Sunday, August 12, 2007

One is not like the other.

I’m not much into organized religion. It’s not that I have anything against God(s) if he/she/it/they do exist. I’m just not that big of a fan of all their followers.

One thing I couldn’t help but notice between 2 very big religions.

This is the 8 ‘awakenings’ that Buddhist live by. Basically, this is a big part of their belief system.
The First Awakening: The world is impermanent. Countries are perilous and fragile. The body is a source of pain, ultimately empty. The five skandhas are not the true self. Life and Death is nothing but a series of transformations, hallucinatory, unreal, uncontrollable. The intellect is a wellspring of turpitude, the body a breeding ground of offenses. Investigate and contemplate these truths. Gradually break free of death and rebirth.

The Second Awakening: Too much desire brings pain. Death and rebirth are wearisome ordeals, originating from our thoughts of greed and lust. By lessening desires we can realize absolute truth and enjoy peace, freedom, and health in body and mind.

The Third Awakening: Our minds are never satisfied or content with just enough. The more we obtain, the more we want. Thus we create offenses and perform evil deeds. Bodhisattvas don’t wish to make these mistakes. Instead, they choose to be content. They nurture the Way, living a quiet life in humble surroundings their sole occupation, cultivating wisdom.

The Fourth Awakening: Idleness and self-indulgence are the downfall of people. With unflagging vigor, great people break through their afflictions and baseness. They vanquish and defeat the four kinds of demons, and escape from the prison of the five skandhas.

The Fifth Awakening: Stupidity and ignorance are the cause of death and rebirth. Bodhisattvas apply themselves and deeply appreciate study and erudition, constantly striving to expand their wisdom and refine their eloquence. Nothing brings them greater joy than teaching and transforming living beings.

The Sixth Awakening: Suffering in poverty breeds deep resentment. Wealth unfairly distributed creates ill-will and conflict among people. Thus, Bodhisattvas practice giving. They treat friend and foe alike. They do not harbor grudges or despise amoral people.

The Seventh Awakening: The five desires are a source of offenses and grief. Truly great people, laity included, are not blighted by worldly pleasures. Instead, they aspire to don the three-piece precept robe and the blessing bowl of monastic life. Their ultimate ambition is to leave the home life and to cultivate the Path with impeccable purity. Their virtuous qualities are lofty and sublime; their attitude towards all creatures, kind and compassionate.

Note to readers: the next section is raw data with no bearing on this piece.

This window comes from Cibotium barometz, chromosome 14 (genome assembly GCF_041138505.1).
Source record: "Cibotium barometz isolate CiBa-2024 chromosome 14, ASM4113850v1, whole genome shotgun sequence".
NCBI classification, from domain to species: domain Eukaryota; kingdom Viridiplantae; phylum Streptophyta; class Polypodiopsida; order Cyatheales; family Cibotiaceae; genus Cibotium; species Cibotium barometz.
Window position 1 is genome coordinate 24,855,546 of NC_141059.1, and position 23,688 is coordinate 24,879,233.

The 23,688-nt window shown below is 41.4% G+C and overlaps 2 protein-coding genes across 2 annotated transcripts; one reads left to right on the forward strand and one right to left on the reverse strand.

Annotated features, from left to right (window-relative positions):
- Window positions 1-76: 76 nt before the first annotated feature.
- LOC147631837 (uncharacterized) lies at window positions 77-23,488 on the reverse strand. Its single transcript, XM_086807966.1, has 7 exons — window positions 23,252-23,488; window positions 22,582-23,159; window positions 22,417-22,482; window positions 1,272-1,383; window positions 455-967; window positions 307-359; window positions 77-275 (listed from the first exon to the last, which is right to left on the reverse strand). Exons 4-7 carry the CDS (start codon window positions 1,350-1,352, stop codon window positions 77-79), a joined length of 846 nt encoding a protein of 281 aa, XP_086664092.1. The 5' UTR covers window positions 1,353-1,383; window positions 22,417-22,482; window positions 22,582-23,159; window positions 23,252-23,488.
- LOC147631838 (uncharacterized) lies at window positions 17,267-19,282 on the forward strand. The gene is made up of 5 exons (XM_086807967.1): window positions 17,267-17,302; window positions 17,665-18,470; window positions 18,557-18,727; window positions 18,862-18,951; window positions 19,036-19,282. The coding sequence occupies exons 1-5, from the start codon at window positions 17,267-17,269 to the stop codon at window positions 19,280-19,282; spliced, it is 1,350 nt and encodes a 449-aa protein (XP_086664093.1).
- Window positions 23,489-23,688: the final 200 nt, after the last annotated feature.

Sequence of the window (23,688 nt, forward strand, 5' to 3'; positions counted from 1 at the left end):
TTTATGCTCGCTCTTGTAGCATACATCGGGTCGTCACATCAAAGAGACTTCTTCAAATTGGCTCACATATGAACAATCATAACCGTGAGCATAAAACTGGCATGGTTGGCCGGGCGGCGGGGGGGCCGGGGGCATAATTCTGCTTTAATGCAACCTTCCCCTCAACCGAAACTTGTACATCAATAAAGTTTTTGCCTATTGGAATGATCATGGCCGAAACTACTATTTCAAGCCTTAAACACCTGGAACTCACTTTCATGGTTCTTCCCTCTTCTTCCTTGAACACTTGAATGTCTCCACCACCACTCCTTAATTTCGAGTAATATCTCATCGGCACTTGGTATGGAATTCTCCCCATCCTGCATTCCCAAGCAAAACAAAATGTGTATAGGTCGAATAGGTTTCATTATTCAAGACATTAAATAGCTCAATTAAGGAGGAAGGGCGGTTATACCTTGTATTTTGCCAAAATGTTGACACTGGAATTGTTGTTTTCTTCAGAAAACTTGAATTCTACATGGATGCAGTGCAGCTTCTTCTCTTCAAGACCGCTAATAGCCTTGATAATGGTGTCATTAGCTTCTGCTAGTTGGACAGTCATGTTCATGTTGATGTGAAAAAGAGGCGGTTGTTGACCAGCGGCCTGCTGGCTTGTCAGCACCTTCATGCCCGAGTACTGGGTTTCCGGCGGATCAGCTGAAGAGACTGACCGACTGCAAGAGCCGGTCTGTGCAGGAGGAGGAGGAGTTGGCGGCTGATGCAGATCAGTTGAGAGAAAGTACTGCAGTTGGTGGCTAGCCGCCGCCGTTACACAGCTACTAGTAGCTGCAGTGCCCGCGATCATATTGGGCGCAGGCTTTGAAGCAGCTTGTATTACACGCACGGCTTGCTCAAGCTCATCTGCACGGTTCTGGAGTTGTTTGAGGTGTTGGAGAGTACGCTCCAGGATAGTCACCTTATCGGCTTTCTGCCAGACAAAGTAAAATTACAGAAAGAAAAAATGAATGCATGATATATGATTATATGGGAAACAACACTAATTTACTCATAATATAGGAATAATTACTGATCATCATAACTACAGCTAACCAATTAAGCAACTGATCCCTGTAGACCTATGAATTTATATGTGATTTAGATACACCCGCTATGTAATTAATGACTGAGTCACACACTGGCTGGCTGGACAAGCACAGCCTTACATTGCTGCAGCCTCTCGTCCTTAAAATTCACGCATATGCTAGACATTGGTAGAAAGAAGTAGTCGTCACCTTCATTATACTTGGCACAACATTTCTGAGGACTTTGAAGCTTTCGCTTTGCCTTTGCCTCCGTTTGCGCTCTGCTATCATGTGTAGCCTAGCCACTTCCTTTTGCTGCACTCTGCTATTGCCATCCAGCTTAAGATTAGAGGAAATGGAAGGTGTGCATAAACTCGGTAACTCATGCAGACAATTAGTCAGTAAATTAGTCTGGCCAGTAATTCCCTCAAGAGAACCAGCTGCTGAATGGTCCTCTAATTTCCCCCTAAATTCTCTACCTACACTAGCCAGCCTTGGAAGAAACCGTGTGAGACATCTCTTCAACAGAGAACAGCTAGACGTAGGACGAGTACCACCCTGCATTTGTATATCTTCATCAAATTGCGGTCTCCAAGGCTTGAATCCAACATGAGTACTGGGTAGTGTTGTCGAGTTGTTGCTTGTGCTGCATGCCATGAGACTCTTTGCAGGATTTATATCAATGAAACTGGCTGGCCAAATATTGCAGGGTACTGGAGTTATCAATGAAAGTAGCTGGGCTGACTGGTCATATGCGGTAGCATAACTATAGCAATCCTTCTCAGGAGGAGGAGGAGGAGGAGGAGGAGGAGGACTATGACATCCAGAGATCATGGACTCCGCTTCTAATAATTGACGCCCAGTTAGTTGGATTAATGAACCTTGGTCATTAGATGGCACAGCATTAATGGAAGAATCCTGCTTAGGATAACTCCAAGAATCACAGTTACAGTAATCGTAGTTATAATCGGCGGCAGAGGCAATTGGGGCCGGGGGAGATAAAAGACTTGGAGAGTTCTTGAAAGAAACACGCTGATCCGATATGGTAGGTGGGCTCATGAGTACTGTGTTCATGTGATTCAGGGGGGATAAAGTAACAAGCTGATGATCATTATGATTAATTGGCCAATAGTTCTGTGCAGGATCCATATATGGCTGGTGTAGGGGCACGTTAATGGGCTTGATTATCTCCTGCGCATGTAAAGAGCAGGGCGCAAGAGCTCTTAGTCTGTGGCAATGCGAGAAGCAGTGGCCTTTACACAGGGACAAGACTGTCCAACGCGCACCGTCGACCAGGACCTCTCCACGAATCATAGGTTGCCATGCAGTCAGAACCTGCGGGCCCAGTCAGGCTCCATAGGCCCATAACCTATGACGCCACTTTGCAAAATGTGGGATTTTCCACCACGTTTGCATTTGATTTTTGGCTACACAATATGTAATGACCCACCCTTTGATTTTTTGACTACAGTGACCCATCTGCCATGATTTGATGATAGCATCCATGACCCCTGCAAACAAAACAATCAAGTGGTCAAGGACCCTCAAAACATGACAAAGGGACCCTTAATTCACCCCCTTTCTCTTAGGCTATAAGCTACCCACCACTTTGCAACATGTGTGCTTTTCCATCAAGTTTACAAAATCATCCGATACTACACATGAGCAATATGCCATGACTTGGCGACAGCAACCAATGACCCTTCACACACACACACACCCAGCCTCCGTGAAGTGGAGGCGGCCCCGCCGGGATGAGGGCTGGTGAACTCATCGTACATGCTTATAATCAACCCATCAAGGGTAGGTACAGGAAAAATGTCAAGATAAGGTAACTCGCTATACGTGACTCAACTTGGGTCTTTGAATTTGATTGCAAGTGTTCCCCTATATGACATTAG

The Eighth Awakening: Like a blazing inferno, birth and death are plagued with suffering and affliction. Therefore, great people resolve to cultivate the Great Vehicle, to rescue all beings, to endure hardship on behalf of others, and to lead everyone to ultimate happiness.

This is the first time I’ve ever read these Buddhist ‘awakenings’. I couldn’t help but notice the difference between this and the same ‘rules’ that are in Christianity.

ONE: 'You shall have no other gods before Me.'
TWO: 'You shall not make for yourself a carved image--any likeness of anything that is in heaven above, or that is in the earth beneath, or that is in the water under the earth.'
THREE: 'You shall not take the name of the LORD your God in vain.'
FOUR: 'Remember the Sabbath day, to keep it holy.'
FIVE: 'Honor your father and your mother.'
SIX: 'You shall not murder.'
SEVEN: 'You shall not commit adultery.'
EIGHT: 'You shall not steal.'
NINE: 'You shall not bear false witness against your neighbor.'
TEN: 'You shall not covet your neighbor's house; you shall not covet your neighbor's wife, nor his male servant, nor his female servant, nor his ox, nor his donkey, nor anything that is your neighbor's.'

Can you tell the big difference between these two sets of ‘rules’? Yes, I know, some of you will say that’s old testament, and Jesus is not as old school. Still, this is a big part of Christianity.

I’m not saying one is better than the other, but just reading this it sounds to me that one was written to make you a better person, the other is like a narcissistic parent talking down to a child. One talks about doing everything you can you help others, end poverty and suffering. The other talks about not having sex with someone you're not suppose to (twice). If that really is the biggest problem you/your God is worried about, you may want to do some rethinking on your priorities.

Just thought it was interesting.


Kate the Peon said...

Lemme know the source of those 8 awakenings, will ya? They're tres different than the 8 steps / whathaveyous that I'm aware of in the Buddhist teachings. Am I confusing apples with oranges?

Pup said...

I just looked up a couple of other versions of this. It seems to be the same basic principle but said a little differently. I think the version that I posted may be the more literal version.